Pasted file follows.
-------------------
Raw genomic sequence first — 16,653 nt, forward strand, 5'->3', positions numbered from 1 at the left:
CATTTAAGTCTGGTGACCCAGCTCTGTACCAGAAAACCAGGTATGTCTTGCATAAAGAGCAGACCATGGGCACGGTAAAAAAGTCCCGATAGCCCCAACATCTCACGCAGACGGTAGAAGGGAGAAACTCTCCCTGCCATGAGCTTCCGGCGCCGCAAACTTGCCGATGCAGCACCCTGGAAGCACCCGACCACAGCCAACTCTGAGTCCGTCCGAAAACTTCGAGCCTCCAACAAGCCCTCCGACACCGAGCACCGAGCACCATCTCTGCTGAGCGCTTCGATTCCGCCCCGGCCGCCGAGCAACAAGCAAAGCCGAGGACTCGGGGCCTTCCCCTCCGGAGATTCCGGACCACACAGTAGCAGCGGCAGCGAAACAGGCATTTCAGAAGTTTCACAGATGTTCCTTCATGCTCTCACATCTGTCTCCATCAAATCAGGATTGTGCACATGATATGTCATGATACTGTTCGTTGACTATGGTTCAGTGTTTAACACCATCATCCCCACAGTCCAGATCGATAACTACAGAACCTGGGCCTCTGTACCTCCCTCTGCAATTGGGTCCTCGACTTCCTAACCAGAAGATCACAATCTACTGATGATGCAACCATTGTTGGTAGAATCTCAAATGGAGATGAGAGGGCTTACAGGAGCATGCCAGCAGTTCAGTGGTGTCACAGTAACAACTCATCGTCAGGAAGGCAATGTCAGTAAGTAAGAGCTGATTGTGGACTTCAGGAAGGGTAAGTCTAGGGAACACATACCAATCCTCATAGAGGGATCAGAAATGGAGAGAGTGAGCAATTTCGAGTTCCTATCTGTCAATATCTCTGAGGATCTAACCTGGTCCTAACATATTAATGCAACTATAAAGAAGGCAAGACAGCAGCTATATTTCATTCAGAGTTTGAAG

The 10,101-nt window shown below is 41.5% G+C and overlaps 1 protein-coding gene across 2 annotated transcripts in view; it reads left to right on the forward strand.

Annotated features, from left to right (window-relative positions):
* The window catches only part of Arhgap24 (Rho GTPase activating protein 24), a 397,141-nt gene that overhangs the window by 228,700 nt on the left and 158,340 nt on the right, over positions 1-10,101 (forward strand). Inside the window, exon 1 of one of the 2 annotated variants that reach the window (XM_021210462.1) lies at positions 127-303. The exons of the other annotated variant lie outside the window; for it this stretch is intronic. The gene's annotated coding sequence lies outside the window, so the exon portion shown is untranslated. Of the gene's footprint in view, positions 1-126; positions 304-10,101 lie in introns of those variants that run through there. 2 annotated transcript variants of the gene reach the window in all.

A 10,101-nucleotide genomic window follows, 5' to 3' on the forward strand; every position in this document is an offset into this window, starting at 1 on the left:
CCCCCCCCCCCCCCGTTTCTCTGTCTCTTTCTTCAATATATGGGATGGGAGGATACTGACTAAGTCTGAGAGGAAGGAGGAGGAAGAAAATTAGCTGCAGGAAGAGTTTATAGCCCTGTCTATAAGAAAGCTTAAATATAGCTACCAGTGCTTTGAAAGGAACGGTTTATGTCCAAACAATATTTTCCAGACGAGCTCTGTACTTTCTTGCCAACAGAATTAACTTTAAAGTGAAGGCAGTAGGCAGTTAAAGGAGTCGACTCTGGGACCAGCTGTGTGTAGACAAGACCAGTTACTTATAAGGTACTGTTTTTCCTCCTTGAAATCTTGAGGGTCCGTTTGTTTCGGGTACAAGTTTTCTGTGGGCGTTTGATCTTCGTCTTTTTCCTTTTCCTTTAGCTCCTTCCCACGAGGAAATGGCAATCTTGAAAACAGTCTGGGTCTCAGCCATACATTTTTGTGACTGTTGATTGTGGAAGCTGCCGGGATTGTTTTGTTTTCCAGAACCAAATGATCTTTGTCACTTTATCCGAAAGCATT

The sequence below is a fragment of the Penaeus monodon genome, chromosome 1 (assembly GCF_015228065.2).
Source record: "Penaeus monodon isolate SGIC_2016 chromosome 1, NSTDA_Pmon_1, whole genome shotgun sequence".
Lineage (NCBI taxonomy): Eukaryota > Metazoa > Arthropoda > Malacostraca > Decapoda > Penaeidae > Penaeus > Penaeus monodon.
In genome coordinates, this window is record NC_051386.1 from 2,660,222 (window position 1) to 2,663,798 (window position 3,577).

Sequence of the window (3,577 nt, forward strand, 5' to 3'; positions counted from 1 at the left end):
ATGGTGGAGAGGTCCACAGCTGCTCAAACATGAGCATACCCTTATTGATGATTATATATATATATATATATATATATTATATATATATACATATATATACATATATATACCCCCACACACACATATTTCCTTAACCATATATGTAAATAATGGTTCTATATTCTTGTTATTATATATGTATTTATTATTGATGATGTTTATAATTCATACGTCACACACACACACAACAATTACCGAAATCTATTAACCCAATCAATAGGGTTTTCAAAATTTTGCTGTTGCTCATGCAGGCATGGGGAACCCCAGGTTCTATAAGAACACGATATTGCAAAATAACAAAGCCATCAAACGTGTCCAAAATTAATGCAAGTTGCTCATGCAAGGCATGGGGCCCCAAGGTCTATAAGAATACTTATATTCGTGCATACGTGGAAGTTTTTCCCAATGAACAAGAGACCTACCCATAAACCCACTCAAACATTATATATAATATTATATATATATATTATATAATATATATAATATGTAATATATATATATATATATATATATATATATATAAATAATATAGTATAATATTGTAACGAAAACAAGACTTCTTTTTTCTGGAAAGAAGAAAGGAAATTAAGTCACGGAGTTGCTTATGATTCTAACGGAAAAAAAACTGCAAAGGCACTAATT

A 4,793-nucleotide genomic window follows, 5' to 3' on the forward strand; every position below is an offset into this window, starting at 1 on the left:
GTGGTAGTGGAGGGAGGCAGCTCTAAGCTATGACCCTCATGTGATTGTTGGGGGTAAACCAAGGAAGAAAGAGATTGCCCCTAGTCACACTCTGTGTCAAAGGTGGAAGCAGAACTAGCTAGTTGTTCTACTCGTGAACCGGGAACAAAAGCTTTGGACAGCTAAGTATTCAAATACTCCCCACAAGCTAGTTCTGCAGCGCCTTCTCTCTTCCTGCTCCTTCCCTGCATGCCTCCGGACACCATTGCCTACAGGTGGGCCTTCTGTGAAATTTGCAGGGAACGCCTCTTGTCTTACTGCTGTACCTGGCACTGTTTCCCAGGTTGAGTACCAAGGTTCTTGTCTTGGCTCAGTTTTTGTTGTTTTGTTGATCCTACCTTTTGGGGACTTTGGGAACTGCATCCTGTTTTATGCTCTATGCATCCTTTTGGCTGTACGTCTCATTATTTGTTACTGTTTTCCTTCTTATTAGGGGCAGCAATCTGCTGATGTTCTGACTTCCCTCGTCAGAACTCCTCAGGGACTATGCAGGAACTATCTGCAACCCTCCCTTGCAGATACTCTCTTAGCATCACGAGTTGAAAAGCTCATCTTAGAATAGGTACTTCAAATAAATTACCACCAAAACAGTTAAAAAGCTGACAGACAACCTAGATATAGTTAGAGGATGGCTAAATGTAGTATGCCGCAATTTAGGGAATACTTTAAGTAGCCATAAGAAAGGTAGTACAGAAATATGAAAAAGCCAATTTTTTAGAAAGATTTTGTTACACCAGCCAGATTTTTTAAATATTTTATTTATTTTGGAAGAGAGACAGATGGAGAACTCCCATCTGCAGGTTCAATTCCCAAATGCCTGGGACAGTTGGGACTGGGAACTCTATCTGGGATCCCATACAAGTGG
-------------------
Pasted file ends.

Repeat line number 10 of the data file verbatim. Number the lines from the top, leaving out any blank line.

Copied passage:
Lineage (NCBI taxonomy): Eukaryota > Metazoa > Arthropoda > Malacostraca > Decapoda > Penaeidae > Penaeus > Penaeus monodon.